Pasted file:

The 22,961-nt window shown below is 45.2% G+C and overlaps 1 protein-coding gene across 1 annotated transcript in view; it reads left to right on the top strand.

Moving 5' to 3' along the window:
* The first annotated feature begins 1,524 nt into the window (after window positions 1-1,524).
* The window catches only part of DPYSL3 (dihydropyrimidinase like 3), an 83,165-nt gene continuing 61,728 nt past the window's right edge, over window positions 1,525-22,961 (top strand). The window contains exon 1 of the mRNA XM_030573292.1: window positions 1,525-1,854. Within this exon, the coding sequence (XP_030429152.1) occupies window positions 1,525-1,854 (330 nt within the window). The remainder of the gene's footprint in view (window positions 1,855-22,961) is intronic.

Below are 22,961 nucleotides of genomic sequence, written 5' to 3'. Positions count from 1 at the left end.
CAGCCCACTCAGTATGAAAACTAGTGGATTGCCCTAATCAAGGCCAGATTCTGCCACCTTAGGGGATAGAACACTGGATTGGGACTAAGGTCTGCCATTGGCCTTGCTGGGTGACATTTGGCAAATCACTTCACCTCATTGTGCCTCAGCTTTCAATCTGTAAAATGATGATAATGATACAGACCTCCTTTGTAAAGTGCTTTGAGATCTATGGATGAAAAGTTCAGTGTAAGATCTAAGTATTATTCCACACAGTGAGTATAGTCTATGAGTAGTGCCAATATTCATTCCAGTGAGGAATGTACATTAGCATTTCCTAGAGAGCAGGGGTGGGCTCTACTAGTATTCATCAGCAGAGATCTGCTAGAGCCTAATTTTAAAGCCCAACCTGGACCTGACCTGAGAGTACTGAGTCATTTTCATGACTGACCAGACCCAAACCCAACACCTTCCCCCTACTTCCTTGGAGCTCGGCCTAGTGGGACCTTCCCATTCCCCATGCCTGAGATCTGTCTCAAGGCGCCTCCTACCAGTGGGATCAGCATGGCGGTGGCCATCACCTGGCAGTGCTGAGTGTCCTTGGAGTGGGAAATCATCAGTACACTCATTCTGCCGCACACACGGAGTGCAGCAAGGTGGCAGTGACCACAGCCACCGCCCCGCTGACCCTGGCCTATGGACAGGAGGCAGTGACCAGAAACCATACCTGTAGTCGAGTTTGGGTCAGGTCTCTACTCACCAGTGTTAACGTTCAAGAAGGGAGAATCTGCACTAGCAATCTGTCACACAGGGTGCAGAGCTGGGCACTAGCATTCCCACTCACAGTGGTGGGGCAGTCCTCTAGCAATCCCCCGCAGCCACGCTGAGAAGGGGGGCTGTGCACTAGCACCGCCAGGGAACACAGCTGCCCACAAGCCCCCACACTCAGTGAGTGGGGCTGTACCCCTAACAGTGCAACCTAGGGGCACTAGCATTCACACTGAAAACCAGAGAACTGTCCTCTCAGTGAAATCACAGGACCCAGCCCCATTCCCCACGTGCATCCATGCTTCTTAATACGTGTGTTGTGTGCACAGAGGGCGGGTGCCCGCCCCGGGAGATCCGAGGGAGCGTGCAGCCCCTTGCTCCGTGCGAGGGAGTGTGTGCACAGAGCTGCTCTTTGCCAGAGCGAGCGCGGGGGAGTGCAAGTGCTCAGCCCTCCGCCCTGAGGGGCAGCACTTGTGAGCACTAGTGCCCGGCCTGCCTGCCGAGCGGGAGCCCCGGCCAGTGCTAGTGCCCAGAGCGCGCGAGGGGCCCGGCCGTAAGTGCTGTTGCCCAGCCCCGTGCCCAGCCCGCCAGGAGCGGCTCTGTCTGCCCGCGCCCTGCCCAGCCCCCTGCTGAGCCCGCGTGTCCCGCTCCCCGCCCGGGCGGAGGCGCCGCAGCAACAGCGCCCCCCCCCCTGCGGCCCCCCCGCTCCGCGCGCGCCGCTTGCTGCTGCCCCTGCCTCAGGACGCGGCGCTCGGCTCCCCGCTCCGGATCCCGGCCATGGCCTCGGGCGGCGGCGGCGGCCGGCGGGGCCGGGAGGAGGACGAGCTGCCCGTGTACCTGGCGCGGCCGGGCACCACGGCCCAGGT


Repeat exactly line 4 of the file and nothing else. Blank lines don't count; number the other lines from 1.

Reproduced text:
* The window catches only part of DPYSL3 (dihydropyrimidinase like 3), an 83,165-nt gene continuing 61,728 nt past the window's right edge, over window positions 1,525-22,961 (top strand). The window contains exon 1 of the mRNA XM_030573292.1: window positions 1,525-1,854. Within this exon, the coding sequence (XP_030429152.1) occupies window positions 1,525-1,854 (330 nt within the window). The remainder of the gene's footprint in view (window positions 1,855-22,961) is intronic.